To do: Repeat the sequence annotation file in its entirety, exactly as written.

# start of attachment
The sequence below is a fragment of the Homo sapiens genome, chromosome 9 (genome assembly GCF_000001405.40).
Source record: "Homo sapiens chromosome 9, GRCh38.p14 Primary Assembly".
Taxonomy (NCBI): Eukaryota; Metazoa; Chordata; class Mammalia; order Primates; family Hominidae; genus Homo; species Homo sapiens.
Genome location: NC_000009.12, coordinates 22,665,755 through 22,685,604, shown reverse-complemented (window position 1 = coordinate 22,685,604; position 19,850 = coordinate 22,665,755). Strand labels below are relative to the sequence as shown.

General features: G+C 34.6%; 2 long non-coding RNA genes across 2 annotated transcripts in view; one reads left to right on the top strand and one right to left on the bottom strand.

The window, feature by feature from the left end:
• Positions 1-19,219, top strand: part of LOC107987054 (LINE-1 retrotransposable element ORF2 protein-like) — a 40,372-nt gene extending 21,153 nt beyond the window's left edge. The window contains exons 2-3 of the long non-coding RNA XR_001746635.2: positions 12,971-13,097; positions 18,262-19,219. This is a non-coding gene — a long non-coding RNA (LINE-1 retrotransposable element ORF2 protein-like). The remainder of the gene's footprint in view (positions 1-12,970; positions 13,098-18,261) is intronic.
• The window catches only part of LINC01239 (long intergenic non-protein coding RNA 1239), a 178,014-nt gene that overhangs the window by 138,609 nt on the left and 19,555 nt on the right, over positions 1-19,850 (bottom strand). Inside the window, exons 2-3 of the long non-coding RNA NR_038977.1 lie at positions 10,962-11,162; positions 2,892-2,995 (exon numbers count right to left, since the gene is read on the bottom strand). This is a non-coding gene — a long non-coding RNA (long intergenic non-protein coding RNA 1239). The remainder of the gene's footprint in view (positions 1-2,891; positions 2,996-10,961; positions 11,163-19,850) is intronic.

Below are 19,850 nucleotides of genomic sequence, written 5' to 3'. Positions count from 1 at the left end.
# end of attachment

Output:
The sequence below is a fragment of the Homo sapiens genome, chromosome 9 (genome assembly GCF_000001405.40).
Source record: "Homo sapiens chromosome 9, GRCh38.p14 Primary Assembly".
Taxonomy (NCBI): Eukaryota; Metazoa; Chordata; class Mammalia; order Primates; family Hominidae; genus Homo; species Homo sapiens.
Genome location: NC_000009.12, coordinates 22,665,755 through 22,685,604, shown reverse-complemented (window position 1 = coordinate 22,685,604; position 19,850 = coordinate 22,665,755). Strand labels below are relative to the sequence as shown.

General features: G+C 34.6%; 2 long non-coding RNA genes across 2 annotated transcripts in view; one reads left to right on the top strand and one right to left on the bottom strand.

The window, feature by feature from the left end:
• Positions 1-19,219, top strand: part of LOC107987054 (LINE-1 retrotransposable element ORF2 protein-like) — a 40,372-nt gene extending 21,153 nt beyond the window's left edge. The window contains exons 2-3 of the long non-coding RNA XR_001746635.2: positions 12,971-13,097; positions 18,262-19,219. This is a non-coding gene — a long non-coding RNA (LINE-1 retrotransposable element ORF2 protein-like). The remainder of the gene's footprint in view (positions 1-12,970; positions 13,098-18,261) is intronic.
• The window catches only part of LINC01239 (long intergenic non-protein coding RNA 1239), a 178,014-nt gene that overhangs the window by 138,609 nt on the left and 19,555 nt on the right, over positions 1-19,850 (bottom strand). Inside the window, exons 2-3 of the long non-coding RNA NR_038977.1 lie at positions 10,962-11,162; positions 2,892-2,995 (exon numbers count right to left, since the gene is read on the bottom strand). This is a non-coding gene — a long non-coding RNA (long intergenic non-protein coding RNA 1239). The remainder of the gene's footprint in view (positions 1-2,891; positions 2,996-10,961; positions 11,163-19,850) is intronic.

Below are 19,850 nucleotides of genomic sequence, written 5' to 3'. Positions count from 1 at the left end.